Apple faced a significant setback as reports emerged that China is extending its ban on the use of iPhones to encompass government-backed entities and corporations.
This development caused a 2.9% drop in Apple's shares on Thursday, leading to concerns about the tech giant's ability to conduct business in the world's second-largest economy.
On Wednesday, Apple (AAPL) witnessed its most substantial daily decline in over a month, resulting in a staggering loss of approximately $200 billion in just two days.
Currently, Apple's stock ranks as the poorest performer in the Dow Jones Industrial Average, adding to the apprehensions of investors.
China's government has reportedly broadened its prohibition of iPhones to include local government employees and state-owned enterprises.
This expansion occurred shortly after news broke that central government personnel were prohibited from bringing iPhones to their workplaces.
Reports indicated that several agencies had already started instructing their employees not to bring iPhones to work, and there were expectations of further extensions to this ban.
Nikkei reported that at least one state-owned company had informed its employees that individuals working with sensitive trade information would be barred from bringing their iPhones, Apple Watches, or AirPods to work starting the following month.
On Thursday, both the Wall Street Journal and Reuters disclosed that China had expanded its existing restrictions on the use of iPhones by state workers.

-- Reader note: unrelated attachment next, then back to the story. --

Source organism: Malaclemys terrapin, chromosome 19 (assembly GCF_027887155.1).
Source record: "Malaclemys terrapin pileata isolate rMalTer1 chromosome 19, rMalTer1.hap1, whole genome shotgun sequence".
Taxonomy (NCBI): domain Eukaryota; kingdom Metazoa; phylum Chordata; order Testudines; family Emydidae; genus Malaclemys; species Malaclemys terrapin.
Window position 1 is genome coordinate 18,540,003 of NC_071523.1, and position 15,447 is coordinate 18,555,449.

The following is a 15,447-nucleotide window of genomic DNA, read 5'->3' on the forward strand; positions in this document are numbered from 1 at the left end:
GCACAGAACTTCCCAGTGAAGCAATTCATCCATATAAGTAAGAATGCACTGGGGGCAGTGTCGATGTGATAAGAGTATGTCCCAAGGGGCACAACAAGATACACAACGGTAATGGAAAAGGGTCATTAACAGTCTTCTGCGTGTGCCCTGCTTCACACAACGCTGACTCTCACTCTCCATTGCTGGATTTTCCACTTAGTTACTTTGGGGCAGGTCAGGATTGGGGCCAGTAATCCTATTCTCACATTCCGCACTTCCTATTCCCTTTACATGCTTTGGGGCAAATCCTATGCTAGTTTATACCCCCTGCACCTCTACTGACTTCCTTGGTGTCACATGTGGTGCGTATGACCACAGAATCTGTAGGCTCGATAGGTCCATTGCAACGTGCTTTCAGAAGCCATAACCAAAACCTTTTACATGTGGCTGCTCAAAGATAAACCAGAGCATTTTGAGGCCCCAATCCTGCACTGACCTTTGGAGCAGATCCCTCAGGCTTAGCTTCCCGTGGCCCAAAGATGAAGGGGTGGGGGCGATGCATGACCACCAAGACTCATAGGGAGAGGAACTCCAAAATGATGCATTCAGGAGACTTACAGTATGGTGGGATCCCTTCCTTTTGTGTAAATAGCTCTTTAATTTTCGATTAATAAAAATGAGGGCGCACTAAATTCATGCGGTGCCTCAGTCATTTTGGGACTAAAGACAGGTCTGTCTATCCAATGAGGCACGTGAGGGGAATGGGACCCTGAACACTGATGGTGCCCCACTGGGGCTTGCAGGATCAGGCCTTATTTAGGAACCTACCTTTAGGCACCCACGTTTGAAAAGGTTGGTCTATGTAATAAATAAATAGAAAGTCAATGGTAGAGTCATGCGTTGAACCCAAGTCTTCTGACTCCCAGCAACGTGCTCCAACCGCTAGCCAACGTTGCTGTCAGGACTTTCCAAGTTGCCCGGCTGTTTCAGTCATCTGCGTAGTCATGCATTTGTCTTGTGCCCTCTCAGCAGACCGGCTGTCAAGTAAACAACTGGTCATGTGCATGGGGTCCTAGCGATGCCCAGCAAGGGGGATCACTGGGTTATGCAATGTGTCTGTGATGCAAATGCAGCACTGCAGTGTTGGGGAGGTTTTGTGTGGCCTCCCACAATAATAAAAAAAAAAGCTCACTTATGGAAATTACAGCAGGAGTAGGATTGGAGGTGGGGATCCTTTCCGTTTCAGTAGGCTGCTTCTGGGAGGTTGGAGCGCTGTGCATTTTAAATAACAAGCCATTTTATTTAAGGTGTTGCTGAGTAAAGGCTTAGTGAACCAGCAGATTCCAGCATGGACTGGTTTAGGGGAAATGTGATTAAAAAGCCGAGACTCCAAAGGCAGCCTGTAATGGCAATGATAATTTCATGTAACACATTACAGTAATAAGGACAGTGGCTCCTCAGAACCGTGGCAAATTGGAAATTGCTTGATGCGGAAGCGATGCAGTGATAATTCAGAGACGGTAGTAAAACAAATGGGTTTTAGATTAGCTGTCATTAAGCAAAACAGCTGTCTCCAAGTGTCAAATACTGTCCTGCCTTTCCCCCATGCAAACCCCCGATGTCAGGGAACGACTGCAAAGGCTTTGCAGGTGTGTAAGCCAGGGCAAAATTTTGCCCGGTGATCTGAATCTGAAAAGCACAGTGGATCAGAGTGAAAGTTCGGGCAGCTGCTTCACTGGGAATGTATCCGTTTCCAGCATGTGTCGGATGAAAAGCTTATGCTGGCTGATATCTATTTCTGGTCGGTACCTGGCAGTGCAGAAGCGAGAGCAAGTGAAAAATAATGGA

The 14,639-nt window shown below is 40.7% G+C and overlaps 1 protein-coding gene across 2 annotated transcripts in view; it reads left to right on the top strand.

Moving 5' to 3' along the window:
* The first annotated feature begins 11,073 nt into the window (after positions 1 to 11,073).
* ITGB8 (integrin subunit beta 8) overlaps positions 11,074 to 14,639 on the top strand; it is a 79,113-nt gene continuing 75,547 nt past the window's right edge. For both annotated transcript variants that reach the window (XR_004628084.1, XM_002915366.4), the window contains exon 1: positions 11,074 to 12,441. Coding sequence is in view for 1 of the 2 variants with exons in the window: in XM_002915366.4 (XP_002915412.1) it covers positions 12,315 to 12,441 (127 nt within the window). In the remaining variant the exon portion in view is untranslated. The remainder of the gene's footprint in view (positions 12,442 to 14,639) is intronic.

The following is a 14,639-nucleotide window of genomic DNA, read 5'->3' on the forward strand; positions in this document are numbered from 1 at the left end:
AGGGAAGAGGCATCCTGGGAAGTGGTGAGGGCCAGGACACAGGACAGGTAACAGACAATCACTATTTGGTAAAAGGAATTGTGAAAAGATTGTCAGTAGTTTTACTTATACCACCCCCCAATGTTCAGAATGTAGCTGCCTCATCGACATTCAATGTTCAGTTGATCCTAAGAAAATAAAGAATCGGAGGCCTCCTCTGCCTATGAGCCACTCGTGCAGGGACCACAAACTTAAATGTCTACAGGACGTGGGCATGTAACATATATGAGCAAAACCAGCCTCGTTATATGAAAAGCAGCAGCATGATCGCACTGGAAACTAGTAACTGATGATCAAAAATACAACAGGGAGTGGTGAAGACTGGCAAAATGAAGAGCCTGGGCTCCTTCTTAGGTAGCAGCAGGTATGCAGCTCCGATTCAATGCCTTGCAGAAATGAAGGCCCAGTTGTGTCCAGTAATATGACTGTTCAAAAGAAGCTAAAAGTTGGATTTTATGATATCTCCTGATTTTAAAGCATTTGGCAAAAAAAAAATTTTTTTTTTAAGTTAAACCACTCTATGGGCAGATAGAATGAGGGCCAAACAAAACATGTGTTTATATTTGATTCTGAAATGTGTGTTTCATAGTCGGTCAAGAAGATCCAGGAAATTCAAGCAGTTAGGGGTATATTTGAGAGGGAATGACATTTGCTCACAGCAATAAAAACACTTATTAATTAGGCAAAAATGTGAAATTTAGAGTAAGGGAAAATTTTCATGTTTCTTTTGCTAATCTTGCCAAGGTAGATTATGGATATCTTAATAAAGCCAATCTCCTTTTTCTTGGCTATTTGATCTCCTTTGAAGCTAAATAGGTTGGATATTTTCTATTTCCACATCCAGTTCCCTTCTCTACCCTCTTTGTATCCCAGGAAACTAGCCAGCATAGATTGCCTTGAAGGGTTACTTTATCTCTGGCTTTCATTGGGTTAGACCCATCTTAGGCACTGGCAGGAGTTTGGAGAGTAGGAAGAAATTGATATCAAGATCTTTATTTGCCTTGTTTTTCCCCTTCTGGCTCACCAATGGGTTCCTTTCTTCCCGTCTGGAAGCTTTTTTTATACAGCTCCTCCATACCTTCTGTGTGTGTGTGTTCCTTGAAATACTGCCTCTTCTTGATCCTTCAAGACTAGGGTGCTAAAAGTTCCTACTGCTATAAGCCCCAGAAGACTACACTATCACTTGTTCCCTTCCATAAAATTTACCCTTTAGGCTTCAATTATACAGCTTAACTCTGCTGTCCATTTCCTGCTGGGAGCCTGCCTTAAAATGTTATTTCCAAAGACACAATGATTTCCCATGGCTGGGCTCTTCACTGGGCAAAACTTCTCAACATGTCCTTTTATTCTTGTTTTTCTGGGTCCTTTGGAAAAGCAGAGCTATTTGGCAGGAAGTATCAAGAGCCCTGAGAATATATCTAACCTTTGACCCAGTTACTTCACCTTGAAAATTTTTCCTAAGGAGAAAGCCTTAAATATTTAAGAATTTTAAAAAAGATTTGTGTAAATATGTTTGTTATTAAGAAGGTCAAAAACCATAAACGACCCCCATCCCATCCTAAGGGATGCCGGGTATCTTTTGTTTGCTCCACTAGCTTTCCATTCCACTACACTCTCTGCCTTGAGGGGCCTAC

Staff members at certain central government agencies were directed by their superiors through workplace chat groups or meetings to cease using their Apple mobile devices during work hours.
Morgan Stanley analyst Erik Woodring expressed the view that the market's reaction to Apple's share losses might be excessive, as he did not believe the restrictions would lead to a more extensive impact. Woodring's worst-case scenario prediction suggested a 4% reduction in revenue for the company.
He emphasized the interdependence between Apple's success and the Chinese economy, stating, "China is critical to Apple's success, but Apple is also critical to the Chinese economy." He added, "While the potential for a broad decoupling between Apple and China in this multipolar world clearly exists, we don't believe recent headlines are necessarily foreshadowing this 'worst-case' scenario."
It's worth noting that a significant portion of Apple's production remains concentrated in China, with approximately 90% of its products manufactured in the country.
Notably, Apple supplier Foxconn, founded in Taiwan, operates massive factories in China, employing over 1.2 million people. However, in response to political instability and disruptions caused by the pandemic, Apple has expedited its plans to diversify production to other locations, including Vietnam and India. Production of the iPhone 14, for instance, was shifted to India.
This marked the first instance of Apple assembling an iPhone model outside of China in the same year of its release, signifying a substantial step in relocating manufacturing operations from China.
India, as the world's second-largest smartphone market, plays a pivotal role in this shift.
National Security Adviser Jake Sullivan has underscored the need for further information about the nature and composition of new semiconductor chips to ascertain whether the parties involved have bypassed export restrictions on semiconductors.
The timing of the ban has raised eyebrows among analysts, making it a subject of particular interest.